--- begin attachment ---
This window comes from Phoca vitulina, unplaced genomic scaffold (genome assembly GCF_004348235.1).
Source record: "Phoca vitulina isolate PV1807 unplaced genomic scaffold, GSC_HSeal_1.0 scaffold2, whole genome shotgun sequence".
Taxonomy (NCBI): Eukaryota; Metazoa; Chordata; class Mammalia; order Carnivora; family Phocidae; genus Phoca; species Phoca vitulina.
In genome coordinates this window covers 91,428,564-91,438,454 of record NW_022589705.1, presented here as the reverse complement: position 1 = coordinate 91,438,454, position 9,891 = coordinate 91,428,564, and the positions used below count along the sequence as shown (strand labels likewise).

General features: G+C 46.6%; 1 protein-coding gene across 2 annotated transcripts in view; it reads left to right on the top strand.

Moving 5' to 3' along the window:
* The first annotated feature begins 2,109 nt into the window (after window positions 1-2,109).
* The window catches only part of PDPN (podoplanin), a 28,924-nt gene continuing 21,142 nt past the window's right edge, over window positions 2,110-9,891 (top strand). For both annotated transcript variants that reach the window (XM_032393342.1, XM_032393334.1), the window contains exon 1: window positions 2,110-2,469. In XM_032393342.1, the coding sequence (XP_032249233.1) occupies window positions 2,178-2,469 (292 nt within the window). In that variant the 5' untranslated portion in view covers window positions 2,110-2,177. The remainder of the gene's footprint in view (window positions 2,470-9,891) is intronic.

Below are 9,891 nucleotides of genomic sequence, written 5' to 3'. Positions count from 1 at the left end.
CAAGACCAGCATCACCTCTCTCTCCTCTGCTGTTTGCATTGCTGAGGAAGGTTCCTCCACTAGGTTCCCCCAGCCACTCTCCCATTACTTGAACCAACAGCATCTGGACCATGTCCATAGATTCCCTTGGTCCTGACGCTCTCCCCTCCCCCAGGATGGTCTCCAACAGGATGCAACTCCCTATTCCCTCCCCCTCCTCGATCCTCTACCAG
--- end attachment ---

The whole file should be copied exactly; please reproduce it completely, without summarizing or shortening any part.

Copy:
This window comes from Phoca vitulina, unplaced genomic scaffold (genome assembly GCF_004348235.1).
Source record: "Phoca vitulina isolate PV1807 unplaced genomic scaffold, GSC_HSeal_1.0 scaffold2, whole genome shotgun sequence".
Taxonomy (NCBI): Eukaryota; Metazoa; Chordata; class Mammalia; order Carnivora; family Phocidae; genus Phoca; species Phoca vitulina.
In genome coordinates this window covers 91,428,564-91,438,454 of record NW_022589705.1, presented here as the reverse complement: position 1 = coordinate 91,438,454, position 9,891 = coordinate 91,428,564, and the positions used below count along the sequence as shown (strand labels likewise).

General features: G+C 46.6%; 1 protein-coding gene across 2 annotated transcripts in view; it reads left to right on the top strand.

Moving 5' to 3' along the window:
* The first annotated feature begins 2,109 nt into the window (after window positions 1-2,109).
* The window catches only part of PDPN (podoplanin), a 28,924-nt gene continuing 21,142 nt past the window's right edge, over window positions 2,110-9,891 (top strand). For both annotated transcript variants that reach the window (XM_032393342.1, XM_032393334.1), the window contains exon 1: window positions 2,110-2,469. In XM_032393342.1, the coding sequence (XP_032249233.1) occupies window positions 2,178-2,469 (292 nt within the window). In that variant the 5' untranslated portion in view covers window positions 2,110-2,177. The remainder of the gene's footprint in view (window positions 2,470-9,891) is intronic.

Below are 9,891 nucleotides of genomic sequence, written 5' to 3'. Positions count from 1 at the left end.
CAAGACCAGCATCACCTCTCTCTCCTCTGCTGTTTGCATTGCTGAGGAAGGTTCCTCCACTAGGTTCCCCCAGCCACTCTCCCATTACTTGAACCAACAGCATCTGGACCATGTCCATAGATTCCCTTGGTCCTGACGCTCTCCCCTCCCCCAGGATGGTCTCCAACAGGATGCAACTCCCTATTCCCTCCCCCTCCTCGATCCTCTACCAG